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A woman from the country’s center is Thailand’s first female monkeypox case

The Department of Medical Sciences in Thailand claims that some of the nation’s 40-year-old smallpox vaccine stock, which is still safe to use and 85% effective in preventing monkeypox, can be used to immunize the populace in the event that the country encountered a monkeypox outbreak and did not have enough imported vaccines. Dr. Opart Karnkawinpong, director-general of the DDC, encouraged people to avoid intimate physical contact with strangers to reduce their risk of contracting an infection. The 22-year-old Thai national was admitted to a hospital in Samut Prakan on Wednesday and had his or her monkeypox checked yesterday (Thursday). The first person to test positive for monkeypox in Thailand this year was a 27-year-old Nigerian man from Phuket, and the second was a 47-year-old Thai man from Bangkok. Transmission of monkeypox is uncommon, despite the fact that close physical contact is a potential risk factor. According to a statement issued this week by the Ministry of Public Health, Thailand will receive 1,000 doses of the smallpox vaccine from the United States this month. This vaccination also provides protection against monkeypox.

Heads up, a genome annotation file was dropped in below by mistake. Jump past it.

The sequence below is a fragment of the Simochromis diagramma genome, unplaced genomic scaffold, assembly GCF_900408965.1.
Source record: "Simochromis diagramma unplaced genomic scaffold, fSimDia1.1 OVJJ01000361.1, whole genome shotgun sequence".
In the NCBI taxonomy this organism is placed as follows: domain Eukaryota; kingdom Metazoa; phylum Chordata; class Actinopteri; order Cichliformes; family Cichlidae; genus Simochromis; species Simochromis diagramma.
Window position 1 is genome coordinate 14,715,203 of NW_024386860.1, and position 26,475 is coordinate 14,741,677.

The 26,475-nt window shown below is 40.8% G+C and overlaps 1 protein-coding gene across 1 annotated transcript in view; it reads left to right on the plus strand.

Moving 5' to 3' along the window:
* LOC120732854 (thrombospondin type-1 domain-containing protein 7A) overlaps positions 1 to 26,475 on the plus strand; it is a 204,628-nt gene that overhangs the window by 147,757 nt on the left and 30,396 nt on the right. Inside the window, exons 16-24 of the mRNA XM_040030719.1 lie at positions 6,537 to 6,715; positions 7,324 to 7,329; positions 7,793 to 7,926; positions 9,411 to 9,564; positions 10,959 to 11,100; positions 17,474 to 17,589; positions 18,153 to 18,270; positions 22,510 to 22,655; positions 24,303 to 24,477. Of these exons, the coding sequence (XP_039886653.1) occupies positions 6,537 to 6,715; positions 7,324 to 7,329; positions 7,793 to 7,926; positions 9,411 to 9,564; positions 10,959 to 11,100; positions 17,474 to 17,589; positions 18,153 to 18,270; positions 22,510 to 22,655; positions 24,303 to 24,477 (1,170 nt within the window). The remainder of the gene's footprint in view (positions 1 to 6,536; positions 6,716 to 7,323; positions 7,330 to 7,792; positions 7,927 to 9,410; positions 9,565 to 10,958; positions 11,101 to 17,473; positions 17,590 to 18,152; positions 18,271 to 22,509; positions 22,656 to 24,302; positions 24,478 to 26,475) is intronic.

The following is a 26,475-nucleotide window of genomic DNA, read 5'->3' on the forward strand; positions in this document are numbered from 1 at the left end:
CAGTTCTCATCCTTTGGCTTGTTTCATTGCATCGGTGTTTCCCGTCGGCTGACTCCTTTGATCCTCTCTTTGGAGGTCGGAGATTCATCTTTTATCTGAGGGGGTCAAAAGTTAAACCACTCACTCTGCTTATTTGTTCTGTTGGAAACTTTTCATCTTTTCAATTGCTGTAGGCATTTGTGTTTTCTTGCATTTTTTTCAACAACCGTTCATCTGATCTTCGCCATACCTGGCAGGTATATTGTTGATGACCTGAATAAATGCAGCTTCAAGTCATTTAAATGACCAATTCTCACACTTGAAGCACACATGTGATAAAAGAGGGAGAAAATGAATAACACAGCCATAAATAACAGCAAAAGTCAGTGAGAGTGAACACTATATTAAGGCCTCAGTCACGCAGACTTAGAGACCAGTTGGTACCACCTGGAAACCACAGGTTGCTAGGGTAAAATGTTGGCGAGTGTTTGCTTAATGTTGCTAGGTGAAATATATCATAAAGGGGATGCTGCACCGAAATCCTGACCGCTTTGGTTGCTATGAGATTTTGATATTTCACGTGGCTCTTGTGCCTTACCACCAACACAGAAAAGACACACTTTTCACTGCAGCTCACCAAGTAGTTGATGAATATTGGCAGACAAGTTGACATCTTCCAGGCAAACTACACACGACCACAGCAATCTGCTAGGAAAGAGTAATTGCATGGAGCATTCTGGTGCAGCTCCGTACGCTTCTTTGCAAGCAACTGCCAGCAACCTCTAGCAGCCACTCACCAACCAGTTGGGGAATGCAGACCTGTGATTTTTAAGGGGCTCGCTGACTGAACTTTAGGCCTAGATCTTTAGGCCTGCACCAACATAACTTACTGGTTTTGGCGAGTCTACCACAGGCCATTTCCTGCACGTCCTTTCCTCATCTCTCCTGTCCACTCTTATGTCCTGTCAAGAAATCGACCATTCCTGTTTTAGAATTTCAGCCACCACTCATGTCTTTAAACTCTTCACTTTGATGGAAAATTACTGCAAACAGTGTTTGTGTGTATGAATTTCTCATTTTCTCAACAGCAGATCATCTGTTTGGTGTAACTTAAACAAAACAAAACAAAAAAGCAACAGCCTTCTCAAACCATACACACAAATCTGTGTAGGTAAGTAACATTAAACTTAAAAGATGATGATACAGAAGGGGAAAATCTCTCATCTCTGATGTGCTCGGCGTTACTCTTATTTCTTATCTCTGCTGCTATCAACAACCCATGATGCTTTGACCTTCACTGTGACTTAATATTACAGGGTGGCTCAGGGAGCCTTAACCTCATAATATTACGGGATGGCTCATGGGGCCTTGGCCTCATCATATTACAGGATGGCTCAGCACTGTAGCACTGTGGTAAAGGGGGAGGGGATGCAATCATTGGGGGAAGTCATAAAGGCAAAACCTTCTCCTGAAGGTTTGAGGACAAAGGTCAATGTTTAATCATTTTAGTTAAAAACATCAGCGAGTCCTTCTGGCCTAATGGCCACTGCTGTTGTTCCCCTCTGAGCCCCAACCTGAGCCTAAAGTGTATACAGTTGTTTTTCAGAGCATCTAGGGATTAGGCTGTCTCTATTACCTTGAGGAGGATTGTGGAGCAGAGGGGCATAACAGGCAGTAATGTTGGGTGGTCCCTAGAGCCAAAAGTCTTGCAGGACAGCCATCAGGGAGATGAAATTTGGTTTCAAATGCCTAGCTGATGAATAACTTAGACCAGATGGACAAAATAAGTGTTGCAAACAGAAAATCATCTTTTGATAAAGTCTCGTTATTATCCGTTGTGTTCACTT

Authorities are still hunting for anyone who frequently communicates with the woman. On July 29, the woman reported having a fever, but the next day, she went out with Thai and foreign friends. This information was released in response to the discovery on Wednesday in Phuket of the third case of monkeypox in Thailand—caused by a German person. Without the aid of any antiviral drugs, they were advancing. She is currently being treated at the Bangkok-based Bamrasnaradura Infectious Diseases Institute. Dr. Orpas claims that vaccination against the virus is only necessary for particular target populations, such as high-risk individuals and frontline healthcare workers. A woman in central Thailand has been found to have monkeypox, making her the first female instance of the disease in the entire country and the fourth case in the monarchy. Researchers at Chulalongkorn University in Bangkok learned that the young woman contained the virus after the test results were sent there.

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